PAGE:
The problem of detecting global state changes has obvious similarities to the problem of detecting data races: both involve memory accesses. Like data races, detecting global state changes would seem amenable to dynamic analysis. So, a question that one might ask is: can one leverage the Go race detector to find global state changes? Or, more precisely, can one make a global state change look like a data race?

We solve this problem by executing code that could modify global state twice: once in a program’s main thread, and once in a second, “shadow” thread. If the code does modify global state, then there will be two conflicting memory accesses, one in either thread. So long as the two threads do not appear synchronized (which is not hard to ensure), then the two memory accesses will potentially be reported as a data race.


OnEdge detects improper global state changes using the approach described above. OnEdge is a small library that exports a handful of functions, notably, WrapFunc and WrapRecover. To incorporate OnEdge into a project, do three things:

  1. Wrap function bodies that defer calls to recover in WrapFunc(func() { … }).
  2. Within those wrapped function bodies, wrap calls to recover in WrapRecover( … ).
  3. Run the program with Go’s race detector enabled.

If a panic occurs in a function body wrapped by WrapFunc, and that panic is caught by a recover wrapped by WrapRecover, then the function body is re-executed in a shadow thread. If the shadow thread makes a global state change before calling recover, then that change appears as a data race and can be reported by Go’s race detector.

Figure 4 is the result of applying steps 1 and 2 above to the withdraw function from Figure 1.

func withdraw(debit int) {	onedge.WrapFunc(func() {		defer func() {			if r := onedge.WrapRecover(recover()); r != nil {				log.Println(r)			}		}()		balance -= debit		if balance < 0 {			panic("Insufficient funds")		}	})}

Figure 4: The withdraw function from Figure 1 with OnEdge incorporated.

A complete source file to which the above steps have been applied can be found here: account.go. Running the modified program with the race detector enabled, e.g.,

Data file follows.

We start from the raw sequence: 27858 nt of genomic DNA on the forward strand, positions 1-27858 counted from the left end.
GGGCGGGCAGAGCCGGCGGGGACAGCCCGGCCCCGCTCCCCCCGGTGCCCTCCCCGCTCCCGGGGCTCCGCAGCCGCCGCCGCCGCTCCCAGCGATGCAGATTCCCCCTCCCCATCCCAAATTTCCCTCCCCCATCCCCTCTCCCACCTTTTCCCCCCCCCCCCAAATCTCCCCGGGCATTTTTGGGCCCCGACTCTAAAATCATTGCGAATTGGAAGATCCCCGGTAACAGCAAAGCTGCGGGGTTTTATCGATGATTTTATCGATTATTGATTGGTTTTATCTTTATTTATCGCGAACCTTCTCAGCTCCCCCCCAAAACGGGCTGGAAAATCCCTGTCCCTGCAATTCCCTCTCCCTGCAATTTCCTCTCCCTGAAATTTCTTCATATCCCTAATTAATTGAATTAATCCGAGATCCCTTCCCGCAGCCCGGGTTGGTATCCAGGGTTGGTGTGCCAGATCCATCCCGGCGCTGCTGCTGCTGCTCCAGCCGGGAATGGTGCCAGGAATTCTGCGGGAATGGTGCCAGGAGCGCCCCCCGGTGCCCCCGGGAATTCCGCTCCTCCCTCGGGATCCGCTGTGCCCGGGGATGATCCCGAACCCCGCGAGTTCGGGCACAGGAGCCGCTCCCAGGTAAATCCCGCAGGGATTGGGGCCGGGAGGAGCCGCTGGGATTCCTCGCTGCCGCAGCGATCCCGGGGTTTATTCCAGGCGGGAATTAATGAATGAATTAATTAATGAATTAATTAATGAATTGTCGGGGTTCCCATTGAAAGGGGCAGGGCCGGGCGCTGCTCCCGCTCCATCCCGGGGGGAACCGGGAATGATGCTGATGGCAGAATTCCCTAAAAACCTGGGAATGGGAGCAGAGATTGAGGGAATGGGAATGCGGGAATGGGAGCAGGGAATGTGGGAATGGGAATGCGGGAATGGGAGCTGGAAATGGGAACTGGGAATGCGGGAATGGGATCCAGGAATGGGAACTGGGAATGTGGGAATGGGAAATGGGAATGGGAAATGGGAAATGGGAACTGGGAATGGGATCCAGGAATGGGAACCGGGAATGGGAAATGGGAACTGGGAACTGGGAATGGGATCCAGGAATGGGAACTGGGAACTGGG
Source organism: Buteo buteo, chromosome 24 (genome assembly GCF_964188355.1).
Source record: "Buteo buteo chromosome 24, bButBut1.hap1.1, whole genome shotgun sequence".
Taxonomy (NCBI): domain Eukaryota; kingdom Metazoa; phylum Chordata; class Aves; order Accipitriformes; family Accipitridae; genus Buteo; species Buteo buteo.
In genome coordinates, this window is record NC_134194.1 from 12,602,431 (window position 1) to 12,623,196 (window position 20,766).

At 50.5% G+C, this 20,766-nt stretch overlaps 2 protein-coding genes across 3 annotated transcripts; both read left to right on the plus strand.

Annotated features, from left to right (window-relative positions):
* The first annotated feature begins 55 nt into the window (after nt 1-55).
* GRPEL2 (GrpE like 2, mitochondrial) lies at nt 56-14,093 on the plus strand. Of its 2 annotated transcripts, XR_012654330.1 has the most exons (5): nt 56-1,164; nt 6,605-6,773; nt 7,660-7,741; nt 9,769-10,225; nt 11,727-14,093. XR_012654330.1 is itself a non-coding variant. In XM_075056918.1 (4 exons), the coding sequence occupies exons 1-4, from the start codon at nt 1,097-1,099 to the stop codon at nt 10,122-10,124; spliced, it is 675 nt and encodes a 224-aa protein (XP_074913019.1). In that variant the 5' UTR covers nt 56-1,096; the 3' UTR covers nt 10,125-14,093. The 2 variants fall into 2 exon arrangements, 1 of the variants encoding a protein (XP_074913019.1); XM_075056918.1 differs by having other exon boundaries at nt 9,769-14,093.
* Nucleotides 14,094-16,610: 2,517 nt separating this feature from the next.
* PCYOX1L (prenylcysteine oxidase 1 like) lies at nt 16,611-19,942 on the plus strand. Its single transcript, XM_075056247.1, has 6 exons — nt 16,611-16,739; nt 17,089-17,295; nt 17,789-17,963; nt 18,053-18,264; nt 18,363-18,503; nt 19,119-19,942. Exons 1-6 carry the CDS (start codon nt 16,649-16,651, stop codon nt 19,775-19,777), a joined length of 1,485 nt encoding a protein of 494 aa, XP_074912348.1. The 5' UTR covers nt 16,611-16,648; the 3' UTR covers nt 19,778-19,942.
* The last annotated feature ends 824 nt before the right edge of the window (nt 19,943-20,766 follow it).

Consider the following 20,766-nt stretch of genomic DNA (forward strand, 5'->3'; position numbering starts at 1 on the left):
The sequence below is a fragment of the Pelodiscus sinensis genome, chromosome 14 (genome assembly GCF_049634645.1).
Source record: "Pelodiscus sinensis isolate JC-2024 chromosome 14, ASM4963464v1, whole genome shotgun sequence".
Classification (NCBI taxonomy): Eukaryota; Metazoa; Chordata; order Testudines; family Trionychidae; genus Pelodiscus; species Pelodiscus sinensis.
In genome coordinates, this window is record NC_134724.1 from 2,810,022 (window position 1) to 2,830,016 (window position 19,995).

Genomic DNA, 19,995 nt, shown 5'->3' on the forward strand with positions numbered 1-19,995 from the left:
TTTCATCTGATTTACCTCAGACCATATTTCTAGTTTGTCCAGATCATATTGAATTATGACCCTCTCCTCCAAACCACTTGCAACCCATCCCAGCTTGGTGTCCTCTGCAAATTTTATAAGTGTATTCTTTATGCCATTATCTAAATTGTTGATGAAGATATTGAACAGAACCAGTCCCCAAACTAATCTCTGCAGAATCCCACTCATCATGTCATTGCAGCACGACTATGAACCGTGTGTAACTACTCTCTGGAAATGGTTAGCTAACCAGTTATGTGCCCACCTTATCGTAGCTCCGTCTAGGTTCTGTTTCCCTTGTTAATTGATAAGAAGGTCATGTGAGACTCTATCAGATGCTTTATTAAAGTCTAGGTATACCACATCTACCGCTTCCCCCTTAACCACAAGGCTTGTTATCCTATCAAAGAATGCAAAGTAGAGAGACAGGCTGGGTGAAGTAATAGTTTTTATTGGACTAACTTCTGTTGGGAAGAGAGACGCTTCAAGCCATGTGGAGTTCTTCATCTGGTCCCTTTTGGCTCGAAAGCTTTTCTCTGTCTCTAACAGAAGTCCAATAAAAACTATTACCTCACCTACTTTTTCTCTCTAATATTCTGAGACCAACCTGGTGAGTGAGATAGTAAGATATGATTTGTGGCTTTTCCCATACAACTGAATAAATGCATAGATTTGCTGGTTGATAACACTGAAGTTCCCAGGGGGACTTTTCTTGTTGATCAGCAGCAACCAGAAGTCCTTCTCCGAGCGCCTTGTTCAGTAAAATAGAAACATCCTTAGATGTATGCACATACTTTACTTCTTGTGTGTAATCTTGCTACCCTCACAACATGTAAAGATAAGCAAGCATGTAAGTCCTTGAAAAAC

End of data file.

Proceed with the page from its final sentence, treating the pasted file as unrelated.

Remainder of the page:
go run -race account.go

produces the output in Figure 5.

Depositing 14...New balance: 114Withdrawing 6...New balance: 108Withdrawing 96...New balance: 12Withdrawing 77...==================WARNING: DATA RACERead at 0x0000012194f8 by goroutine 8:  main.withdraw.func1()      <gopath>/src/ +0x6d      <gopath>/src/ +0x3d      <gopath>/src/ +0x50      <gopath>/src/ +0x79Previous write at 0x0000012194f8 by main goroutine:  main.withdraw.func1()      <gopath>/src/ +0x89      <gopath>/src/ +0x3d      <gopath>/src/ +0x3d4      <gopath>/src/ +0x92  main.withdraw()      <gopath>/src/ +0x84  main.main()      <gopath>/src/ +0x3cfGoroutine 8 (running) created at:      <gopath>/src/ +0x3a1      <gopath>/src/ +0x92  main.withdraw()      <gopath>/src/ +0x84  main.main()      <gopath>/src/ +0x3cf==================<time> Insufficient funds<time> Insufficient fundsNew balance: -142Depositing 28...New balance: -114Found 1 data race(s)exit status 66

Figure 5: The output of the program from Figure 1 with OnEdge incorporated and the race detector enabled.

What’s going on here? As before, there are insufficient funds to cover one of the withdrawals, so the withdraw function panics. The panic is caught by a deferred call to recover. At that point, OnEdge kicks in. OnEdge re-executes the body of the withdraw function within a shadow thread. This causes a data race to be reported at line 61 in account.go; this line:

balance -= debit

This line makes a global state change by writing to the balance global variable. Executing this line in the main and shadow threads results in two writes, which Go’s race detector recognizes as a race.


Like all dynamic analyses, OnEdge’s effectiveness depends upon the workload to which one subjects one’s program. As an extreme example, if one never subjects one’s program to an input that causes it to panic, then OnEdge will have done no good.

A second limitation is that, since Go’s race detector can miss some races, OnEdge can miss some global state changes. This is due in part to a limitation of ThreadSanitizer, which keeps track of only a limited number of memory accesses to any one memory location. Once that limit is reached, ThreadSanitizer starts evicting entries randomly.

OnEdge present and future

OnEdge is a tool for detecting improper global state changes arising from incorrect uses of Go’s “defer, panic, and recover” pattern. OnEdge accomplishes this by leveraging the strength of Go’s existing tools, namely, its race detector.

We are exploring the possibility of using automation to incorporate WrapFunc and WrapRecover into a program. For now, users must do so manually. We encourage the use of OnEdge and welcome feedback.

*** This is a Security Bloggers Network syndicated blog from Trail of Bits Blog authored by Sam Moelius. Read the original post at: